who make requests that may go outside of the rules, but ultimately make sense.
- Spend more money on mental health care.
- Efficient "short term" physician visits are not enough. Physicians should have the flexibility to spend additional time with families, because good communication and trust
- Identify key resource people and agencies in the community
How to work with managed care organizations in an empowering and family-centered way?
- Use contracts as leverage (accountability) for making family centered care an integral part of managed care.
- Evaluate if professionals such as occupational therapists have the specialized skills needed to take care of children with special needs
- Evaluate if HMO staff has skills to provide family-centered care.
- Develop consumer friendly customer service skills. This training to improve skills should
include family members to shape and play an active part in the training
- Develop a watchdog coalition that includes consumers and providers
- Establish a relationship between consumers and providers to reduce the fear that families are
"dictating" the care.
- Hire advocates within the HMO's to assist clients Hold parent leadership training on managed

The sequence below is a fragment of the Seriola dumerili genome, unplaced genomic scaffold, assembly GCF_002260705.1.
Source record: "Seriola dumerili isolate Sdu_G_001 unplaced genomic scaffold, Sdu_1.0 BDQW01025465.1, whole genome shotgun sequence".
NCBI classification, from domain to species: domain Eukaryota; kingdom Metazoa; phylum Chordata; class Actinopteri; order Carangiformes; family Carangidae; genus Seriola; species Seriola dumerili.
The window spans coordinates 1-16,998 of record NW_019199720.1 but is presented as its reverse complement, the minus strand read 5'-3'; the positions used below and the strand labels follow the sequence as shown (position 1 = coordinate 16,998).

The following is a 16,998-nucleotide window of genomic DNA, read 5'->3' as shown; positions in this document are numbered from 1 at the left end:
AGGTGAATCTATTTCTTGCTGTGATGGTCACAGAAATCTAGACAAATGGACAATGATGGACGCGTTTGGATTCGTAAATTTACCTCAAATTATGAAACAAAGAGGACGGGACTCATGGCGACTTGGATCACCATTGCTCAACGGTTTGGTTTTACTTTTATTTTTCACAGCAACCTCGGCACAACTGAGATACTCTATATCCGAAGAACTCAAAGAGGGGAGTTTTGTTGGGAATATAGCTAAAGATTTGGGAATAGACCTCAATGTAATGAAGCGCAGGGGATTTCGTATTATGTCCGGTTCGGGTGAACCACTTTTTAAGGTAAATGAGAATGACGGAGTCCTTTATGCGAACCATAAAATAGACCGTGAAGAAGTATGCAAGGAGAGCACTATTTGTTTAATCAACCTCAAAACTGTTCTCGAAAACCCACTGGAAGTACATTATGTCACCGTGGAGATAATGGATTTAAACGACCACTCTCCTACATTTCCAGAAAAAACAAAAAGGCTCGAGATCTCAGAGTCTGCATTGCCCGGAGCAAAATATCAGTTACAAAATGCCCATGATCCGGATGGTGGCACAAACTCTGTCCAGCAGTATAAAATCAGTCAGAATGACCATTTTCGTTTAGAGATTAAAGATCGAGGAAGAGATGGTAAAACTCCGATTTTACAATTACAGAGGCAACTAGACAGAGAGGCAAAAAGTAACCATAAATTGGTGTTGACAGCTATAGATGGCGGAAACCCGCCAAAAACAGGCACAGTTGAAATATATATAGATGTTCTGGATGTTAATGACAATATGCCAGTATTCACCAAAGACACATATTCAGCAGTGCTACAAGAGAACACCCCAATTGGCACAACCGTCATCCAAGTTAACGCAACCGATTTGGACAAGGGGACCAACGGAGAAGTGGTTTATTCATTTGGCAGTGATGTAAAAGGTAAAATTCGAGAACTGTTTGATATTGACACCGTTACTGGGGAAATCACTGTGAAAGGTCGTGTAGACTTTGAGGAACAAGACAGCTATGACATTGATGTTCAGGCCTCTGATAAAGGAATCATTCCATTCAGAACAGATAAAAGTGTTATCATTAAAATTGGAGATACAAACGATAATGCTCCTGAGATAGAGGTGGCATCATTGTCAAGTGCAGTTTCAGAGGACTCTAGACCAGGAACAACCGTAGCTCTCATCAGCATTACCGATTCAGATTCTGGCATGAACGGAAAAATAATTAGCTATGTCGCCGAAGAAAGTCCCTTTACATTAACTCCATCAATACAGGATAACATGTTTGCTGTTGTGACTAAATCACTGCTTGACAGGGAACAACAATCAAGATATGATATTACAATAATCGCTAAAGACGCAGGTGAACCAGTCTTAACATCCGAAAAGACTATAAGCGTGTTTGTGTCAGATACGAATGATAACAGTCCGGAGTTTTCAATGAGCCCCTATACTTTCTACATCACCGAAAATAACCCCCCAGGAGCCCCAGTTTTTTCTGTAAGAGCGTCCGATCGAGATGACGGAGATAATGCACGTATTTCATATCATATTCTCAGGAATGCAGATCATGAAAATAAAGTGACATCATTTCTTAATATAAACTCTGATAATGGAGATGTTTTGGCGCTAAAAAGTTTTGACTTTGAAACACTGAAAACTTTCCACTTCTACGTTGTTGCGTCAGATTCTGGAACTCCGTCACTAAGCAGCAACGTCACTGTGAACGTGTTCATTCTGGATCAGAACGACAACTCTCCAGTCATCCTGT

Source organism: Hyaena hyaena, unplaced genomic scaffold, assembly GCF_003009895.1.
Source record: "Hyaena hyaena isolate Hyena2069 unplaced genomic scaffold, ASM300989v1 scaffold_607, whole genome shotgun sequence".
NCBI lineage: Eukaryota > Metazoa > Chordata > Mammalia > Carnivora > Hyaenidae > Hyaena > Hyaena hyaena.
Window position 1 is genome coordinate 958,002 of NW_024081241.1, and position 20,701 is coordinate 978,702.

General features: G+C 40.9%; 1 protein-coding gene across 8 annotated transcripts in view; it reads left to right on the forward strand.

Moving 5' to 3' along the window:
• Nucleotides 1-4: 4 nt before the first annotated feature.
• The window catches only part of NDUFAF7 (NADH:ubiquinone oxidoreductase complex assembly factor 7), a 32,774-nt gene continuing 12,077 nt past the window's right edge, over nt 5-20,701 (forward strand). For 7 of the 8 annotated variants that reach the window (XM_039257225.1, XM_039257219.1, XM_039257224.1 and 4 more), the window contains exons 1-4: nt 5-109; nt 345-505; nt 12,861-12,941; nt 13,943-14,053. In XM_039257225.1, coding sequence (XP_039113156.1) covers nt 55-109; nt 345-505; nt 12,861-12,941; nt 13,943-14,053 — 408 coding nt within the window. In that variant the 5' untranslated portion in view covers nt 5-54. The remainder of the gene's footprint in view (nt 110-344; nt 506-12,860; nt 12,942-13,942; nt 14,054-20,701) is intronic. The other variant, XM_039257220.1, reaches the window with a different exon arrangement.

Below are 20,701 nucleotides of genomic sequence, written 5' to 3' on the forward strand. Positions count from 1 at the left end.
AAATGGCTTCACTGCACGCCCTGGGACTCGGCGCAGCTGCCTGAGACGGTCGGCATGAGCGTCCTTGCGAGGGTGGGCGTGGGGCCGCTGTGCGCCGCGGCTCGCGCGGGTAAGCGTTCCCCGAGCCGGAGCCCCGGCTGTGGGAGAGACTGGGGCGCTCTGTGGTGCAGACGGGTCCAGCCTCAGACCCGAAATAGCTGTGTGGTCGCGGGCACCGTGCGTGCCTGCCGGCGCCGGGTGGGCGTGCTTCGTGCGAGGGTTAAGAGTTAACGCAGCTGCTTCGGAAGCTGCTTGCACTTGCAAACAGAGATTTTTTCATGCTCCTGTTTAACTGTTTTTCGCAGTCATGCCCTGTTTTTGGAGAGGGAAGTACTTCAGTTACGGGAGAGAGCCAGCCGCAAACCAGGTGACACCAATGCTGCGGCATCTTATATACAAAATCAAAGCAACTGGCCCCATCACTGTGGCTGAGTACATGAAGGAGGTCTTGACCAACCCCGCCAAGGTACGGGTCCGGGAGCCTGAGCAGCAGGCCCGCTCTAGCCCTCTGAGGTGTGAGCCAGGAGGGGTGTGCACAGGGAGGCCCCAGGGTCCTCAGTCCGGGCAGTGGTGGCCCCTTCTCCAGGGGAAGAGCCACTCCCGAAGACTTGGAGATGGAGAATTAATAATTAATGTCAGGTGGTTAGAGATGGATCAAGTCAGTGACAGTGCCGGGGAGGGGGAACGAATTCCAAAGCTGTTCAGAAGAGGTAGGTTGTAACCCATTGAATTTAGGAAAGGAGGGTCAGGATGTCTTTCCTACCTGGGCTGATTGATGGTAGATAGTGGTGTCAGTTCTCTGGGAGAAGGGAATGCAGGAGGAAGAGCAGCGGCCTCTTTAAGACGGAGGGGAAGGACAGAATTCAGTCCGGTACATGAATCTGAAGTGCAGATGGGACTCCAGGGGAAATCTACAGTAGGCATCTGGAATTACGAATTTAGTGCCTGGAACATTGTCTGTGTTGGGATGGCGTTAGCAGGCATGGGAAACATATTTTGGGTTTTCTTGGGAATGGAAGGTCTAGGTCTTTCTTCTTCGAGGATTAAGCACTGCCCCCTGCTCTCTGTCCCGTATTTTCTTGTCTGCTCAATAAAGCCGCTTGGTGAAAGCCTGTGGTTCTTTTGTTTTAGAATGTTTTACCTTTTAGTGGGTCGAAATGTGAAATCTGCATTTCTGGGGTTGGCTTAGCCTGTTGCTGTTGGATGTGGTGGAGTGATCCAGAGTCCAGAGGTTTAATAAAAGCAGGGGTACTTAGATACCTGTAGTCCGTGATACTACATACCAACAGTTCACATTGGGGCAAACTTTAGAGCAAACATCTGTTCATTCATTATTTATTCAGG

- Assure funding for demonstration projects with accountability and evaluation of outcome
measures, including family satisfaction.
What do we do next, on a national level?
- Better connections among patient, whole family, and the physician (mentor program at the
clinical level so that the family more fully understands what the physician communicates).
- Expanded Home Visiting Programs
- Make sure that only one person is in charge of coordinating home visits.
- Health care system needs to be integrated into the relationship between the home visitor and the family
- Follow-up with new parents with at least a phone call
- Flexibility so that, in the end, all parties buy into the care plan.
- Set mutual goals and priorities
- Simplify systems to make them accessible to families. Access needs to be improved.
- Access to Resources both within the family and outside the family
- Access to Information
- Access to Health Care
- Access to Advocates
- Resources Available to provide information on Children with Special Needs and do follow-up beyond the nurse or provider
- Form Parent Advisory Committees that can have an impact on Medicaid at the federal level. This could lead to a reframing or restructuring of MA HMO's and a systematic and
ongoing integration offamily representation.
- Ability to obtain a second opinion covered by the HMO within the organization.
- Change with family input the way pharmacies communicate with insurance companies
- Develop Citizen Watchdog Coalitions to monitor all Insurance Companies.
3771 South 56th Street
Greenfield, WI 53220
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Bureau of Public Health
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Madison, WI 53701-0309
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Copyright © 1998 Mary Musk and Richard Aronson.